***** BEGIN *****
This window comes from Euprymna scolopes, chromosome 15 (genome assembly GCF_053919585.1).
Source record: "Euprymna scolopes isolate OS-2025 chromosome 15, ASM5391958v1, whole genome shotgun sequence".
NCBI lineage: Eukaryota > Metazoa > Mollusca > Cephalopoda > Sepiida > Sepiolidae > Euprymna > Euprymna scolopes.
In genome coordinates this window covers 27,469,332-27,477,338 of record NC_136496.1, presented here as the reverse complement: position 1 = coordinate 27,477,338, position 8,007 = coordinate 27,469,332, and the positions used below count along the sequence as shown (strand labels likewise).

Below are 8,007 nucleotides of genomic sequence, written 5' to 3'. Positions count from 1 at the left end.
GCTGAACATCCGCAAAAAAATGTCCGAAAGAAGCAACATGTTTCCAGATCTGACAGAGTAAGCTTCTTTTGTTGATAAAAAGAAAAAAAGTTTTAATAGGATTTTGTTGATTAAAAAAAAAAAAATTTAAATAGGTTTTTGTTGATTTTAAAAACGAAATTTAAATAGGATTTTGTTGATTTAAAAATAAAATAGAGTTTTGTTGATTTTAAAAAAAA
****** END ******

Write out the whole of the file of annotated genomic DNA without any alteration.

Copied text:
This window comes from Euprymna scolopes, chromosome 15 (genome assembly GCF_053919585.1).
Source record: "Euprymna scolopes isolate OS-2025 chromosome 15, ASM5391958v1, whole genome shotgun sequence".
NCBI lineage: Eukaryota > Metazoa > Mollusca > Cephalopoda > Sepiida > Sepiolidae > Euprymna > Euprymna scolopes.
In genome coordinates this window covers 27,469,332-27,477,338 of record NC_136496.1, presented here as the reverse complement: position 1 = coordinate 27,477,338, position 8,007 = coordinate 27,469,332, and the positions used below count along the sequence as shown (strand labels likewise).

Below are 8,007 nucleotides of genomic sequence, written 5' to 3'. Positions count from 1 at the left end.
GCTGAACATCCGCAAAAAAATGTCCGAAAGAAGCAACATGTTTCCAGATCTGACAGAGTAAGCTTCTTTTGTTGATAAAAAGAAAAAAAGTTTTAATAGGATTTTGTTGATTAAAAAAAAAAAAATTTAAATAGGTTTTTGTTGATTTTAAAAACGAAATTTAAATAGGATTTTGTTGATTTAAAAATAAAATAGAGTTTTGTTGATTTTAAAAAAAA